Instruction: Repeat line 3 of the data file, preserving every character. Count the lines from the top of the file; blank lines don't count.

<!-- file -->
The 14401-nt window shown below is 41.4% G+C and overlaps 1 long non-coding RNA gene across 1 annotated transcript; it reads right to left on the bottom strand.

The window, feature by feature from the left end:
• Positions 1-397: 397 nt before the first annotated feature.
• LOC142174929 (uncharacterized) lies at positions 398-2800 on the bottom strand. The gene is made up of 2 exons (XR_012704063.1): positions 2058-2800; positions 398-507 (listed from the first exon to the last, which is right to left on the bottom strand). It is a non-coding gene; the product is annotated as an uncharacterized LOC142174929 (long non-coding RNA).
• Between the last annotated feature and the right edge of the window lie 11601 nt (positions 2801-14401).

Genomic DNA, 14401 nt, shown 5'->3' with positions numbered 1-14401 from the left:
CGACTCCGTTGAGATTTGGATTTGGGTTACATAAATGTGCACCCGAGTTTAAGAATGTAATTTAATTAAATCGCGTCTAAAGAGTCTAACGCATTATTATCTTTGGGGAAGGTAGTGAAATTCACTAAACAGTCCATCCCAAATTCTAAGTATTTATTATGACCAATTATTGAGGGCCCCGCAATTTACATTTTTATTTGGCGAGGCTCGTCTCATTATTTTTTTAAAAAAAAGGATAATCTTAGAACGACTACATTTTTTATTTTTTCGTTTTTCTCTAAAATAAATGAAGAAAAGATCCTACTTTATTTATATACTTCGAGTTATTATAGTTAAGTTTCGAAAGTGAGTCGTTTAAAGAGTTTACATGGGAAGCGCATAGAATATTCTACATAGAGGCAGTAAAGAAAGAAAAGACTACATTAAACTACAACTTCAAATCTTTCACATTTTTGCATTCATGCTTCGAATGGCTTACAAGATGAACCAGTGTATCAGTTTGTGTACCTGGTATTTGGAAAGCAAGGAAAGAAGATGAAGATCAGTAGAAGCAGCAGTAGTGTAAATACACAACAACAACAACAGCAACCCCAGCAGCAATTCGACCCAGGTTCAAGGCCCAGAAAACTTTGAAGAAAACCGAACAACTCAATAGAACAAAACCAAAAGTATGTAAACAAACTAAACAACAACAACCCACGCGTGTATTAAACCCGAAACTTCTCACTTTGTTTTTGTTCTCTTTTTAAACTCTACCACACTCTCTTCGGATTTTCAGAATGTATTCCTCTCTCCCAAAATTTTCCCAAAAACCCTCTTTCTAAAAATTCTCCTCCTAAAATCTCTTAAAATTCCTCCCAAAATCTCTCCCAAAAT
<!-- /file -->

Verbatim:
• Positions 1-397: 397 nt before the first annotated feature.